Khan v. Orkin Exteminating Company, Inc. et al

Filing 43

ORDER re 40 Amended MOTION to Compel Arbitration filed by Rollins, Inc., Orkin, LLC, ORDER STAYING CASE, ***Civil Case Terminated.. Signed by Judge ARMSTRONG on 10/12/11. (lrc, COURT STAFF) (Filed on 10/13/2011)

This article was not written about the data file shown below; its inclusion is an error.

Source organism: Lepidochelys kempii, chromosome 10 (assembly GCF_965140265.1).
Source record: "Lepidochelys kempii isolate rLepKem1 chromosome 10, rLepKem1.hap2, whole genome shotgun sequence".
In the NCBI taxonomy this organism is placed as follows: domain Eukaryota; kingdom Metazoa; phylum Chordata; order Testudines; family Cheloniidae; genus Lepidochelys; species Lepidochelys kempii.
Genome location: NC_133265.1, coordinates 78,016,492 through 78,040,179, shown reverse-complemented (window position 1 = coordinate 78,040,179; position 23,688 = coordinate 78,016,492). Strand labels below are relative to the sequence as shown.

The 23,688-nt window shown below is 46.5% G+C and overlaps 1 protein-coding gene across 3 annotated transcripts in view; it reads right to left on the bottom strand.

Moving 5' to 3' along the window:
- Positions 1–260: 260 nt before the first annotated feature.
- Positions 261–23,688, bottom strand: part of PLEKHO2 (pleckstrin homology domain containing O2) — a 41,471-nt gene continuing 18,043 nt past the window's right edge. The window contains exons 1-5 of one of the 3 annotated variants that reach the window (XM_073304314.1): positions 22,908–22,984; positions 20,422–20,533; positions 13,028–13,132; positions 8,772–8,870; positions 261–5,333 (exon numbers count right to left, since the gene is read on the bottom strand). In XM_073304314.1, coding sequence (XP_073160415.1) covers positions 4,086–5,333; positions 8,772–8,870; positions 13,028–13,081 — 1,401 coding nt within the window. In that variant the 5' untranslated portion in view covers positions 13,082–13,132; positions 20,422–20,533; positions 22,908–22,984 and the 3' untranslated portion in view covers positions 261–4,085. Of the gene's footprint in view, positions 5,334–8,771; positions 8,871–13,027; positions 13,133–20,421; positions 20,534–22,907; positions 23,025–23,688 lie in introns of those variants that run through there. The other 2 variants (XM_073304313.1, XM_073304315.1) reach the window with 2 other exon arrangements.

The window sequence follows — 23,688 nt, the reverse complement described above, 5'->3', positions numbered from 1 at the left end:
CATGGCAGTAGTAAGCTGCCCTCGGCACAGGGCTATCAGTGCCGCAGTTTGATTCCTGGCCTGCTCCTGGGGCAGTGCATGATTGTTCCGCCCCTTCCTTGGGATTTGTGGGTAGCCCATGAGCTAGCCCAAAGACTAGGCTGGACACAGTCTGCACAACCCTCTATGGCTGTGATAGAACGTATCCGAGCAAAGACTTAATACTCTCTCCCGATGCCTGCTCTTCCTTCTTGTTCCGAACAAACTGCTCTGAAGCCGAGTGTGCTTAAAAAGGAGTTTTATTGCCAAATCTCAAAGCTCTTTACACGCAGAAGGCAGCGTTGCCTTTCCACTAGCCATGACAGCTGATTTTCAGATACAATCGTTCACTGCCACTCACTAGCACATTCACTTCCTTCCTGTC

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1 2 3 4 5 UNITED STATES DISTRICT COURT 6 FOR THE NORTHERN DISTRICT OF CALIFORNIA 7 OAKLAND DIVISION 8 AMIR KHAN, on behalf of himself and all 9 similarly situated, 10 Plaintiff, 11 vs. Case No: C 10-02156 SBA ORDER GRANTING DEFENDANTS’ MOTION TO COMPEL ARBITRATION Dkt. 40 12 ORKIN EXTERMINATING COMPANY, 13 INC., a Delaware corporation; ROLLINS, INC., a Delaware corporation; ORKIN, INC., 14 a Delaware corporation; ORKIN LLC, a 15 Delaware Limited Liability Corporation, 16 Defendants. 17 18 Plaintiff Amir Khan brings the instant consumer class action on behalf of himself 19 and all others similarly situated against Orkin LLC (formerly known as Orkin, Inc., and 20 Orkin Exterminating Co., Inc.) and Rollins, Inc, claiming that their Direct Liquid Plus Bait 21 system is ineffective. The parties are presently before the Court on Defendants Orkin LLC 22 and Rollins, Inc.’s (collectively “Defendants”) motion to compel arbitration. Having read 23 and considered the papers submitted, and being fully informed, the Court GRANTS 24 Defendants’ motion. The Court, in its discretion, finds this matter suitable for resolution 25 without oral argument. See Fed. R. Civ. P. 78(b); N.D. Cal. L.R. 7-1(b). 26 27 28 1 2 I. BACKGROUND In November 2006, plaintiff entered into a Residential Single Family Dwelling 3 California 10-Year Drywood Termite or Subterranean Termite Program Directed Liquid 4 Bait Control Service Agreement (“Service Agreement”). Compl. ¶ 35. The Service 5 Agreement provided for initial treatment of Plaintiff’s property for drywood or 6 subterranean termites, and retreatment at no cost if termites returned to the treated structure 7 Defs.’ Ex. 1 ¶ 1. Plaintiff paid $2,108 as the initial fee for the service, which was 8 renewable for ten years annually upon payment of a $496 renewal fee. Id. Plaintiff alleges 9 that he has renewed the service annually. Compl. ¶ 35. 10 11 12 13 14 15 16 17 18 19 20 21 22 23 24 25 26 27 28 Paragraph 4 of the Service Agreement sets forth an arbitration clause, which includes a class action waiver, which states as follows: 4. MEDIATION/ARBITRATION: ANY CONTROVERSY OR CLAIM ARISING OUT OF OR RELATING TO THIS AGREEMENT, OR THE SERVICES PERFORMED BY ORKIN UNDER THIS AGREEMENT OR ANY OTHER AGREEMENT, REGARDLESS OF WHETHER THE CONTROVERSY OR CLAIM AROSE BEFORE OR AFTER THE EXECUTION, TRANSFER OR ACCEPTANCE OF THIS AGREEMENT, INCLUDING BUT NOT LIMITED TO ANY TORT AND STATUTORY CLAIMS, AND ANY CLAIMS FOR PERSONAL OR BODILY INJURY OR DAMAGE TO REAL OR PERSONAL PROPERTY, SHALL BE SETTLED BY BINDING ARBITRATION. UNLESS THE PARTIES AGREE OTHERWISE, THE ARBITRATION SHALL BE ADMINISTERED UNDER THE RULES OF THE AMERICAN ARBITRATION ASSOCIATION (“AAA”) AND SHALL BE CONDUCTED BY AAA. IF ADMINISTERED UNDER THE AAA RULES, A CLAIM SHALL BE DETERMINED UNDER THE AAA SUPPLEMENTARY PROCEDURES FOR CONSUMER-RELATED DISPUTES IN CASES WHERE SUCH PROCEDURES ARE APPLICABLE. ANY OTHER CONTROVERSY OR CLAIM SHALL BE DETERMINED UNDER THE AAA COMMERCIAL ARBITRATION RULES. THE CUSTOMER AND ORKIN AGREE THAT THE ARBITRATOR SHALL FOLLOW THE LAW, INCLUDING THE TERMS AND CONDITIONS OF THIS AGREEMENT. THE ARBITRATOR’S POWERS TO CONDUCT ANY ARBITRATION PROCEEDING UNDER THIS AGREEMENT SHALL BE LIMITED AS FOLLOWS: ANY ARBITRATION PROCEEDING UNDER THIS AGREEMENT WILL NOT BE CONSOLIDATED OR JOINED WITH ANY ACTION OR LEGAL PROCEEDING UNDER ANY OTHER AGREEMENT OR INVOLVING ANY OTHER PREMISES, AND WILL NOT PROCEED AS A CLASS ACTION, PRIVATE ATTORNEY GENERAL ACTION OR SIMILAR REPRESENTATIVE ACTION. THE AWARD RENDERED BY THE ARBITRATOR(S) SHALL BE FINAL AND BINDING. JUDGMENT MAY BE ENTERED ON THE AWARD IN ANY COURT HAVING JURISDICTION THEREOF. CUSTOMER AND ORKIN ACKNOWLEDGE AND AGREE THAT THIS ARBITRATION PROVISION IS MADE PURSUANT TO A TRANSACTION INVOLVING INTERSTATE COMMERCE AND SHALL BE GOVERNED BY THE FEDERAL -2- 1 2 3 4 ARBITRATION ACT. BEFORE HAVING RECOURSE TO ARBITRATION, CUSTOMER AND ORKIN EACH AGREES TO TRY IN GOOD FAITH TO SETTLE ANY CONTROVERSY OR CLAIM BY AT LEAST FOUR (4) HOURS OF MEDIATION ADMINISTERED UNDER THE AAA COMMERCIAL MEDIATION RULES WITH ORKIN AGREEING TO PAY THE COSTS OF THE MEDIATION. THE AAA MAY BE CONTACTED AT THE TOLL-FREE NUMBER 800-778-7879, OR THROUGH THE FOLLOWING WEBSITE: 5 6 7 Compl. Ex A ¶ 4 (emphasis added). On May 19, 2010, Plaintiff filed the instant action in this Court alleging seven 8 causes of action for: (1) breach of contract and warranty and breach of the duty of good 9 faith and fair dealing; (2) breach of duty to warn; (3) negligent training, supervision and 10 retention; (4) assumpsit/money had and received; (5) violation of the California Consumer 11 Legal Remedies Act (“CLRA”), Cal. Civ. Code § 1750 et seq.; (6) violation of California 12 Business and Professions Code § 17200 et seq., and (7) violation of California Business and 13 Professions Code § 17500 et seq. These claims are predicated on allegations that the Direct 14 Liquid Plus Bait is misleadingly presented as an effective solution for preventing termite 15 infestation. The action originally was assigned to the Honorable Vaughn R. Walker (ret.). 16 Shortly after the Complaint was filed, Defendants filed a motion to compel 17 arbitration, based on the arbitration clause contained in Plaintiff’s Service Agreement. 18 Plaintiff opposed the motion, arguing that Orkin’s arbitration clause is unconscionable 19 under California law and Discover Bank v. Superior Court, 36 Cal. 4th 148 (2005). The 20 parties completed briefing on the motion and Judge Walker heard oral argument. At 21 Defendants’ request, Judge Walker stayed further proceedings in light of AT&T Mobility 22 LLC v. Concepcion, No. 09-893, which was pending before the Supreme Court. On April 23 27, 2011, the Supreme Court decided Concepcion, holding that the test of unconscionability 24 in Discover Bank is pre-empted by the FAA. AT&T Mobility v. Concepcion, 131 S. Ct. 25 1740, 753 (2011) (internal citation omitted). In light of Concepcion, Defendants again 26 move to compel arbitration. 27 28 -3- 1 II. 2 LEGAL STANDARD Under the Federal Arbitration Act (“FAA”), any party bound by an arbitration 3 agreement that falls within the scope of the FAA may bring a petition in federal district 4 court to compel arbitration. 9 U.S.C. § 4. When faced with a petition to compel 5 arbitration, the district court’s role is a discrete and narrow one. “By its terms, the [FAA] 6 ‘leaves no place for the exercise of discretion by a district court, but instead mandates that 7 district courts shall direct the parties to proceed to arbitration on issues as to which an 8 arbitration agreement has been signed.’” Chiron Corp. v. Ortho Diagnostic Sys., Inc., 207 9 F.3d 1126, 1130 (9th Cir. 2000) (quoting Dean Witter Reynolds Inc. v. Byrd, 470 U.S. 213, 10 218 (1985)). 11 “The court’s role under the Act is therefore limited to determining (1) whether a 12 valid agreement to arbitrate exists and, if it does, (2) whether the agreement encompasses 13 the dispute at issue. … If the response is affirmative on both counts, then the Act requires 14 the court to enforce the arbitration agreement in accordance with its terms.” Id. “To 15 require arbitration, [plaintiff]’s factual allegations need only ‘touch matters’ covered by the 16 contract containing the arbitration clause and all doubts are to be resolved in favor of 17 arbitrability.” Simula, Inc. v. Autoliv, Inc., 175 F.3d 716, 721 (9th Cir. 1999). Where the 18 claims alleged in a pleading are subject to arbitration, the Court may stay the action 19 pending arbitration or dismiss the action. See 9 U.S.C. § 3; Sparling v. Hoffman Constr. 20 Co., 864 F.2d 635, 638 (9th Cir. 1988). 21 III. DISCUSSION 22 A. 23 In Concepcion, the Supreme Court reviewed the Ninth Circuit’s decision in Laster v. ENFORCEMENT OF THE ARBITRATION CLAUSE 24 AT & T Mobility LLC, 584 F.3d 849 (9th Cir. 2009), rev’d sub nom., Concepcion, 131 25 S.Ct. 1740, which had held that a class action waiver provision in an arbitration agreement 26 was unenforceable under the test for unconscionability set forth in Discover Bank. The 27 Supreme Court reversed Laster, and held that the Discover Bank rule was preempted 28 because “[r]equiring the availability of classwide arbitration interferes with fundamental -4- 1 attributes of arbitration and thus creates a scheme inconsistent with the FAA.” Concepcion, 2 131 S.Ct. at 1748. As such, “[w]hen state law prohibits outright the arbitration of a 3 particular type of claim, the analysis is straightforward: The conflicting rule is displaced by 4 the FAA.” Id. at 1747. After Concepcion, a challenge to an arbitration clause is limited to 5 “generally applicable contract defenses, such as fraud, duress, or unconscionability. Id. at 6 1746. Defenses “that apply only to arbitration or that derive their meaning from the fact 7 that an agreement to arbitrate is at issue” are preempted by the FAA. Id. 8 Plaintiff contends that Concepcion is inapt because Defendants’ arbitration clause 9 expressly provides that arbitration is permitted only to the extent that it does not conflict 10 with state law. In support of his contention, Plaintiff cites the final sentence of the 11 Paragraph 5 of the Service Agreement, entitled, Limitation of Liability,” which states: 12 “Nothing in this Agreement shall be construed as depriving the Customer of remedies 13 available under applicable state consumer protection laws.” Defs.’ Ex. A ¶ 5. According to 14 Plaintiff, California’s CLRA authorizes class actions, see Cal. Civ. Code §§ 1781(a), and 15 expressly renders as “unenforceable and void” any waiver of statutory rights, including the 16 right to bring class actions, provided for under the CLRA, id. § 1751. In view of these 17 CLRA provisions, Plaintiff contends that enforcement of the class action waiver contained 18 in the arbitration clause would deprive him of rights codified under state law, thereby 19 rendering the arbitration clause unenforceable. The Court disagrees. 20 As a threshold matter, “[t]he class action device is a procedural mechanism to 21 aggregate individual claims for purposes of judicial efficiency.” Dukes v. Wal-Mart Stores, 22 Inc., 603 F.3d 571, 651 (9th Cir. 2010)), rev’d on other grounds, 131 S.Ct. 2541 (2011) 23 (emphasis added). As such, it is unclear whether Defendants’ class action waiver actually 24 deprives Plaintiff of any substantive remedies under the CLRA. But even if it did, 25 Plaintiff’s contention that the purported carve-out in Paragraph 5 of the Service Agreement 26 allows “the consumer laws of the state take precedence” over the class action waiver is 27 misplaced. See Pl.’s Opp’n at 4. It is a well settled canon of contract interpretation that 28 specific terms of an agreement control its general terms. See, e.g., Cent. Ga. Elec. -5- 1 Membership Corp. v. Ga. Power Co., 121 S.E.2d 644, 646 (1961) (citing Restatement 2 (First) of Contracts, § 236(c) (1932)).1 Here, the arbitration clause expressly provides that 3 the parties agree “that this arbitration provision . . . shall be governed by the Federal 4 Arbitration Act.” Compl. Ex. A ¶ 4 (emphasis added). The Ninth Circuit has held that the 5 FAA preempts the CLRA’s prohibition against class action waivers. Ting v. AT & T, 319 6 F.3d 1126, 1148 (9th Cir. 2003). Because the arbitration clause expressly relies upon the 7 FAA, and because the FAA preempts the CLRA’s class action waiver, the carve-out 8 contained in the separate Limitation of Liability section of the Service Agreement cannot 9 be interpreted as a bar to the enforcement of its arbitration clause. 10 B. 11 As an alternative matter, Plaintiff requests that the Court defer resolution of 12 Defendants’ motion to allow him the opportunity “to gather evidence to demonstrate that 13 the practical effect of the class ban is that of an unconscionable exculpatory provision.” 14 Pl.’s Opp’n at 6. Aside from vague assertions regarding the need to conduct discovery, see 15 id. at 6-12, Plaintiff fails to articulate with any specificity what discovery he seeks to 16 obtain. To the extent that Plaintiff is seeking to establish that it is too costly for him to 17 pursue consumer protection claims on an individual as opposed to a class basis, the Court 18 notes that post-Concepcion decisions have rejected the cost of litigation as a basis for 19 invalidating a class action waiver. See, e.g., In re Apple and AT & T iPad Unlimited Data 20 Plan Litig., No. C 10-2553 RMW, 2011 WL 2886407, at *3 (N.D. Cal. July 19, 2011) 21 (“Plaintiffs’ contention that their modest claims ‘simply do not provide sufficient 22 motivation for an aggrieved customer to seek redress’ on an individual basis (Opp. at 10) is 23 the very argument that was struck down in Concepcion.”) (Whyte, J.); Arellano v. T- 24 Mobile USA, Inc., No. C 10-5663 WHA, 2011 WL 1842712, at *2 (N.D. Cal. May 16, 25 2011) (finding that Concepcion forecloses argument that an arbitration agreement is void PLAINTIFF’S REQUEST FOR DISCOVERY 26 1 Although Defendants cite California law for this proposition, the Court notes that the Service Agreement provides that “[t]his agreement shall be governed by and construed 28 under the laws of the State of Georgia.” Compl. Ex. A ¶ 11. 27 -6- 1 because small claims might be prohibitively expensive to pursue on an individual basis) 2 (Alsup, J.). 3 Plaintiff also posits that the evidence necessary to establish that Defendants’ 4 arbitration clause is unconscionable “is exclusively within the possession of the 5 Defendant[s],” as ostensibly shown by the fact that Defendants supported their motion with 6 declarations of their employees. Pl.’s Opp’n at 9-10. The only supporting employee 7 declaration proffered by Defendants, however, is from Sonja Rice, a litigation specialist 8 with Defendant Rollins. Rice Decl., Dkt. 40-1.2 In her declaration, Ms. Rice simply 9 confirmed that Plaintiff entered into a Service Agreement on November 3, 2006, that he 10 made an initial payment of $3,100 and that he renewed his service twice at a cost of $496 11 per year. Id. ¶¶ 2-5. These facts obviously are within Plaintiff’s possession. There simply 12 is nothing in Ms. Rice’s declaration or anything else in the record to support the conclusion 13 that Defendants possess facts unavailable to him that bear upon the enforceability of the 14 Service Agreement.3 15 In sum, the Court finds that Plaintiff has failed to present any compelling grounds to 16 grant Plaintiff’s belated request to conduct discovery and to hold the instant motion in 17 abeyance, and therefore, denies said requests. 18 19 20 21 22 2 This is the same declaration filed on September 23, 2010, by Defendants with their reply in support of their earlier motion to compel arbitration. Dkt. 27. 23 3 24 25 26 27 28 The Court also notes that Plaintiff’s request to conduct discovery is untimely. The Supreme Court issued its opinion in Concepcion on April 27, 2011, and on the same date, requested that the Court reopen the action. In the parties’ case management statement filed on June 29, 2011, Plaintiff stated that he continued to oppose Defendants’ efforts to compel arbitration, but made no mention of needing to conduct any discovery. Dkt. 36. Nor is there any indication in the record that Plaintiff has made any attempt to conduct any discovery since the issuance of Concepcion. To the extent that Plaintiff legitimately believed that discovery was necessary to opposed Defendants’ motion, he should have made endeavored to commence discovery sooner, as opposed to embedding such a request in his opposition. -7- 1 IV. CONCLUSION 2 For the reasons stated above, 3 IT IS HEREBY ORDERED THAT: 4 1. 5 6 7 Defendants’ motion to compel arbitration is GRANTED. Plaintiff’s request to conduct discovery and to hold Defendants’ motion in abeyance is DENIED. 2. The instant action is STAYED and administratively closed pending the arbitration of Plaintiff’s claims. 8 3. 9 IT IS SO ORDERED. 10 This Order terminates Docket 40. Dated: October 12, 2011 ______________________________ SAUNDRA BROWN ARMSTRONG United States District Judge 11 12 13 14 15 16 17 18 19 20 21 22 23 24 25 26 27 28 -8-